Some people don’t demand scientific proofs, but insist on religious proofs–or what we call miracles–before they will concede to believe.  Just like the positivists, they believe that “seeing is believing.”  I know a friend who doesn’t care much about morality.  Whenever we end up discussing his lifestyle and the need to mend his ways, he always insists that he will have no trouble converting to a moral life if he finds a visible and persuasive proof of God’s existence.

The problem is, people who make such demands before they believe or before they mend their ways will never change.  Even if my friend witnesses a miracle performed before his very eyes, he would most probably not convert.  It just doesn’t work that way, as our gospel story shows.  The blind man’s neighbors and the Pharisees have seen the effect of Jesus’ miracles for themselves, but they still do not believe in Jesus.  Contrary to what my friend thinks, to see is not to believe.

Now, that’s also exactly what God tells his prophet Samuel in the First Reading today.  The Lord sends Samuel off to select the next king of Israel, but first he warns his prophet not to make any judgment based on appearances.  In the Lord’s words:  “Not as man sees does God see because man sees the appearance, but the Lord looks into the heart.”  In a word, to see is not to believe.

And so with this directive, the prophet happily goes about his mission, remembering not to choose based on what he sees.  But then what does God proceed to do next?  He makes his choice of the next king precisely based on appearances!  The passage goes:  “David was ruddy, a youth handsome to behold and making a splendid appearance.  The Lord said, ‘There—anoint him, for this is the one!’”

Reading that made me laugh out loud.  Just when the prophet Samuel believes God that to see is not to believe, God pulls the rug from under his feet and does exactly the opposite.  It seems to me that God isn’t just telling us that “to see is not to believe,” but something even more important.  Through the story of Samuel and David, he also seems to be saying that “to believe is to see!”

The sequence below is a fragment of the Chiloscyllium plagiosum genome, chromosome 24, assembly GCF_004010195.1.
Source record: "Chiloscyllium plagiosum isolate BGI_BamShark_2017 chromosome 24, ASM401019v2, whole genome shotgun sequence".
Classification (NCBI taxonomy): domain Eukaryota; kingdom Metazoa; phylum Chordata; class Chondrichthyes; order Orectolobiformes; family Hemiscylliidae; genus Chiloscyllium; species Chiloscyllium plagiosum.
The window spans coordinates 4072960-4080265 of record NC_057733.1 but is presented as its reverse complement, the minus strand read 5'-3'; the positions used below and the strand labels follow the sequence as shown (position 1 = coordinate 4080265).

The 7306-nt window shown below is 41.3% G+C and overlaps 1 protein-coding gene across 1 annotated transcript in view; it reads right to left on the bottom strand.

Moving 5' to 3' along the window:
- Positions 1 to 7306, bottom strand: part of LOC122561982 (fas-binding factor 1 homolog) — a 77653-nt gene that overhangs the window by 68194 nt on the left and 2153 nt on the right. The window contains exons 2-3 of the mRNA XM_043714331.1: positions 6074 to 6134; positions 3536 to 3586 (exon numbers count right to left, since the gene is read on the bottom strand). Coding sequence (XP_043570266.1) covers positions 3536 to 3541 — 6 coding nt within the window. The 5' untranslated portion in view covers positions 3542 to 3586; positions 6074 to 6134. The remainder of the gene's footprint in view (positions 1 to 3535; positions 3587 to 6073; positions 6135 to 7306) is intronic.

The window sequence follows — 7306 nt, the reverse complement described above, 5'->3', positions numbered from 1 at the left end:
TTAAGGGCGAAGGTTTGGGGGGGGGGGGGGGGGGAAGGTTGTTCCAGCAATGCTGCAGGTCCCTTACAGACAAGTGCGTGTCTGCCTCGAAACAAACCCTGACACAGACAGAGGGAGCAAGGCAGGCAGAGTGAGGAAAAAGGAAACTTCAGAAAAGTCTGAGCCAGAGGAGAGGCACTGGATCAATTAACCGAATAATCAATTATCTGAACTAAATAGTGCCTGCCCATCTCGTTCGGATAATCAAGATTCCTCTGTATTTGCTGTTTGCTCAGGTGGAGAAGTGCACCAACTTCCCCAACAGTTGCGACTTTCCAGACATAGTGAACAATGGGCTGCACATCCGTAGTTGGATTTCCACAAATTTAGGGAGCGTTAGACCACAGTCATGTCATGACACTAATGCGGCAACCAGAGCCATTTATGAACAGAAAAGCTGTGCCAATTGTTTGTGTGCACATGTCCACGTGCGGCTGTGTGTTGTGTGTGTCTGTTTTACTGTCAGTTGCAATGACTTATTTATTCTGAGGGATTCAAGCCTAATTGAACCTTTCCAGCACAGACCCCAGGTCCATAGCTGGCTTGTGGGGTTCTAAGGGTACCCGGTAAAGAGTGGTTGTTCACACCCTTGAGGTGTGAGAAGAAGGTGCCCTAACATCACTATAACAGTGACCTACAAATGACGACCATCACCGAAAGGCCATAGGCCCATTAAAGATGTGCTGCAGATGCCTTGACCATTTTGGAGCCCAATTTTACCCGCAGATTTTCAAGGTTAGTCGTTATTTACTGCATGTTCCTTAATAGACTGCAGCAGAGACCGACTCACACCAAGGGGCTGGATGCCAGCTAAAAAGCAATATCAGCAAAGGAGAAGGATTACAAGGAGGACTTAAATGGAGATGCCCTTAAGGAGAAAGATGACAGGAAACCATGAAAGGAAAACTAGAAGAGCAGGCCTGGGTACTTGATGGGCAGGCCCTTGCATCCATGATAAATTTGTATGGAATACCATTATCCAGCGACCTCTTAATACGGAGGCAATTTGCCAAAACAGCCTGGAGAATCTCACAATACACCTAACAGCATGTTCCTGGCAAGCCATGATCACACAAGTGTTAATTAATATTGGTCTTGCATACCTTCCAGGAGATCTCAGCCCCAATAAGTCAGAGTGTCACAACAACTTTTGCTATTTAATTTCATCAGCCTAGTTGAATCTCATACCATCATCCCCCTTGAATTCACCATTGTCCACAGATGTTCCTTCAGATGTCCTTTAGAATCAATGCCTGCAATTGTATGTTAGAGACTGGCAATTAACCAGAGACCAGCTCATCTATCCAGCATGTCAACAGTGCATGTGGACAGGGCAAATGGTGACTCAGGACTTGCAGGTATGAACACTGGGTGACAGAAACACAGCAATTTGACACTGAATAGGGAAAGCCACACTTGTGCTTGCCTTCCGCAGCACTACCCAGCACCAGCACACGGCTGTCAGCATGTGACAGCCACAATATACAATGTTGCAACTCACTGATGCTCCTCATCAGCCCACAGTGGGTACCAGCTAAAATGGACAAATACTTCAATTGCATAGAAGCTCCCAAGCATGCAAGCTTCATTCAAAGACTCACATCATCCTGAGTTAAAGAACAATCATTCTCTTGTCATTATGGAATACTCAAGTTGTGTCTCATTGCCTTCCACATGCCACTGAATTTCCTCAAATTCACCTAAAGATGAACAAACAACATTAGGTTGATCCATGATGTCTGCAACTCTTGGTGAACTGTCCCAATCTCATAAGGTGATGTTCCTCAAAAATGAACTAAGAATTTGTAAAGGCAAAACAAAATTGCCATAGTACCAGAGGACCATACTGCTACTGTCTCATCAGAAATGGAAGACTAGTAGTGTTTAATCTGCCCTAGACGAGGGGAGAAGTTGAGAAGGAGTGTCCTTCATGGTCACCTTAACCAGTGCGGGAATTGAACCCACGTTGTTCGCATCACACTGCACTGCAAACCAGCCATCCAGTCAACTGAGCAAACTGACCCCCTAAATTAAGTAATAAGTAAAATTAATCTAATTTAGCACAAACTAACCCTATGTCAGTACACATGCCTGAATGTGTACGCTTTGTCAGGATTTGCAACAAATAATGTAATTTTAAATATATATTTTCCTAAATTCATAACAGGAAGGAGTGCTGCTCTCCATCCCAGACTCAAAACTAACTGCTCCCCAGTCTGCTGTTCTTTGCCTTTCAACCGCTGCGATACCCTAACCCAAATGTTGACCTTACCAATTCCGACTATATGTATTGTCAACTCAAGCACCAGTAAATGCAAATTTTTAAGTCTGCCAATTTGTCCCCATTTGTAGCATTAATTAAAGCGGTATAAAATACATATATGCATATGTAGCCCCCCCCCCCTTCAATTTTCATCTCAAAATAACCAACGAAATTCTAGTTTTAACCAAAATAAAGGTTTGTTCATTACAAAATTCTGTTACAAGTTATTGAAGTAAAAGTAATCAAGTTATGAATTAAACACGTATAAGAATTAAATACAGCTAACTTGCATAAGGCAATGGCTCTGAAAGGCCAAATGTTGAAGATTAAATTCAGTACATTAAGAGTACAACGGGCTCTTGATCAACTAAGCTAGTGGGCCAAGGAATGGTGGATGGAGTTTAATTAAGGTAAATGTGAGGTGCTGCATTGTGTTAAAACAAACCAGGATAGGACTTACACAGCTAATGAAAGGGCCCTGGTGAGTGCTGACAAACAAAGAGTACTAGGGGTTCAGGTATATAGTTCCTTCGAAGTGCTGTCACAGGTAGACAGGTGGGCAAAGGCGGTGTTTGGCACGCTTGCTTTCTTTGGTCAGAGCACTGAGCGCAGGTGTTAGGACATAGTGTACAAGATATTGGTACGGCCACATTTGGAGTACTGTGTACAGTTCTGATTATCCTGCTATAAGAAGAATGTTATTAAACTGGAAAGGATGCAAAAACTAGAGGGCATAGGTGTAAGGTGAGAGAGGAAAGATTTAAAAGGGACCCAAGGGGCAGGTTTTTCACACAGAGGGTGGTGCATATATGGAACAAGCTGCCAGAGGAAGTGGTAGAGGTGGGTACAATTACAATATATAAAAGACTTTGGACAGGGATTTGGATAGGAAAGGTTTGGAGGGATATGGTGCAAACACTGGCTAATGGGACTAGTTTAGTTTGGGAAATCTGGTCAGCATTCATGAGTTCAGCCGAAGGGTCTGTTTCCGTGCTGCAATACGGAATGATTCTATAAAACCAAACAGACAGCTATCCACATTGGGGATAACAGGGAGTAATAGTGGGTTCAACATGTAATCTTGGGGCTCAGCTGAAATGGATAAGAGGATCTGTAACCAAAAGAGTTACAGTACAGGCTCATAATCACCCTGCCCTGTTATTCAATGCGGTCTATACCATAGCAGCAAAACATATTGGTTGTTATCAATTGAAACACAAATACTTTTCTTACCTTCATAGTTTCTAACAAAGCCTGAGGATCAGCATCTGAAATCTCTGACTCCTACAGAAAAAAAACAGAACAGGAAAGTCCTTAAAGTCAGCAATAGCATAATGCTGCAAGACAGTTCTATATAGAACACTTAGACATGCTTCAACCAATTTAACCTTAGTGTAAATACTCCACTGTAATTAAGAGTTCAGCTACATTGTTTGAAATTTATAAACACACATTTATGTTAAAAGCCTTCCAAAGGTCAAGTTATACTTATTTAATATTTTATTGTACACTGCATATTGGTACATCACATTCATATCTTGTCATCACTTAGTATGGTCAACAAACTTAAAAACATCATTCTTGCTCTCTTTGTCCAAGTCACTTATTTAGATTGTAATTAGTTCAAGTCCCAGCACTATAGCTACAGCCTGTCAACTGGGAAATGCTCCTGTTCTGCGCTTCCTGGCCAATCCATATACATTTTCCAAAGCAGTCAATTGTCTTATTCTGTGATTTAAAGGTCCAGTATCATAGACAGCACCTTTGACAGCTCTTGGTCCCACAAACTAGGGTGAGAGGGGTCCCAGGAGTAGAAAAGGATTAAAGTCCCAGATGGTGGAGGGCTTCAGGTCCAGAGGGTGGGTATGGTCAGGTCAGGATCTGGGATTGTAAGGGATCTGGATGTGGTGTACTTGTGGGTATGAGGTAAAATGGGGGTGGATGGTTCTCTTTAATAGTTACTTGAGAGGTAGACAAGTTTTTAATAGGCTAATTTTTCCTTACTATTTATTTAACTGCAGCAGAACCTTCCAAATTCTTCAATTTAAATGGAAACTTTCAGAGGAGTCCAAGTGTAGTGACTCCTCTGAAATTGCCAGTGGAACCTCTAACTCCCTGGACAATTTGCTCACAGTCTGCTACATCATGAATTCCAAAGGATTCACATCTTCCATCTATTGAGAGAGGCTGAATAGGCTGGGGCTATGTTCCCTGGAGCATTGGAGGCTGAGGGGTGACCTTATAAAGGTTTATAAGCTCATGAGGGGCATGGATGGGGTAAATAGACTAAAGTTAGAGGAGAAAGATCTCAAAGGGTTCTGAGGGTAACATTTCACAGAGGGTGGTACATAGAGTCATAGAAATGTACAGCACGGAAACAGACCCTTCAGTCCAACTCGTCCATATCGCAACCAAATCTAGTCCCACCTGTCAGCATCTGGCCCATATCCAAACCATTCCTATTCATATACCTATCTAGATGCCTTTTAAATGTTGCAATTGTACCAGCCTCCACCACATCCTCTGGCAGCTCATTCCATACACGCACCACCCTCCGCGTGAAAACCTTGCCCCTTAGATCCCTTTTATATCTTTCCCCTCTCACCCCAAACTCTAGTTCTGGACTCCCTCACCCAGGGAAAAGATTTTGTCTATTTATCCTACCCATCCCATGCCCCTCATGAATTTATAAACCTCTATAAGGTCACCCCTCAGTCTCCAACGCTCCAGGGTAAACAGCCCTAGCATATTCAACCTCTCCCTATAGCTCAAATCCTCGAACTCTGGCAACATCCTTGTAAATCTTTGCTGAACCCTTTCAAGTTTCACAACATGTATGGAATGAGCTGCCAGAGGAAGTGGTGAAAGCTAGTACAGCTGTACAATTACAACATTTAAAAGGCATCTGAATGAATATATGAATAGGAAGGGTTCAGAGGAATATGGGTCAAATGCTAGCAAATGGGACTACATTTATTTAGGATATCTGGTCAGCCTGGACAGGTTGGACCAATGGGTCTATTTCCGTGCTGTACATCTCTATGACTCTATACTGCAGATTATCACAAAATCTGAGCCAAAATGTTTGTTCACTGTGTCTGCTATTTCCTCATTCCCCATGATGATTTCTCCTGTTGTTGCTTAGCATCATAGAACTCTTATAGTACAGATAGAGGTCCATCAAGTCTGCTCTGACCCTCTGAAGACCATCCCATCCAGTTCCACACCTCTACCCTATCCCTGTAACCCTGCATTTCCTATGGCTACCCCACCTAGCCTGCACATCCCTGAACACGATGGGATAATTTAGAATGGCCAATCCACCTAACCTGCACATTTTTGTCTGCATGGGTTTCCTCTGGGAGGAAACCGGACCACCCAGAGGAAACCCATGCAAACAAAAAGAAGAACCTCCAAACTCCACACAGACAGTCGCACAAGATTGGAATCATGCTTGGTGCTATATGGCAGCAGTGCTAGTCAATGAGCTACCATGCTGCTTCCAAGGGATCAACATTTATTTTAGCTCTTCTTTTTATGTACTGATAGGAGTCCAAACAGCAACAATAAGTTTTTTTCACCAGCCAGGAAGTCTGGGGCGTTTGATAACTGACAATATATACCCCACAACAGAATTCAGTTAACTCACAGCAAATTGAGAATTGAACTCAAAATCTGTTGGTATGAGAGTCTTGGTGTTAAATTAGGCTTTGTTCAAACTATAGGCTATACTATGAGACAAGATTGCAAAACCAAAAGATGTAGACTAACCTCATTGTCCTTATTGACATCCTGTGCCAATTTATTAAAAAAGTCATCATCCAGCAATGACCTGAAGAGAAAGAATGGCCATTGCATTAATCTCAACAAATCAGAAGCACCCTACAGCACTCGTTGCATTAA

“To see is to believe” may work in the realm of science, but it is reversed when it comes to the spiritual life.  Whereas in science, “to see is to believe,” in matters of faith, “to believe is to see!”  Only after we decide to believe will we see and will we cease being blind.  We must first believe, and then we shall see.

It’s quite possible that God is putting up signs everywhere in our lives and dropping hints all over the place, and  we still fail to recognize them for what they are and simply regard them as nothing more than coincidences. In the movie “Signs,” it is only when Graham allows himself to believe that all the apparently insignificant and unconnected details of his life are not mere coincidences that he is able to recognize and interpret the signs that God has been sending to him.

If this season of Lent, you are still waiting for some scientific or religious proof before believing, you’d better wait no longer.  Better still, make God wait no longer.  Make the decision to believe–and then you will see.

Believing is seeing.

Here’s a Quick Question for you:  “Do you recall a time in your life when God sent you a sign right under your nose, and you failed to recognize it then and only got it afterwards?  Think about it, and share a thought, a feeling, or a question.

(image:  from “Signs”)

Note: If you’re interested, watch the video clip I uploaded from the “Signs.”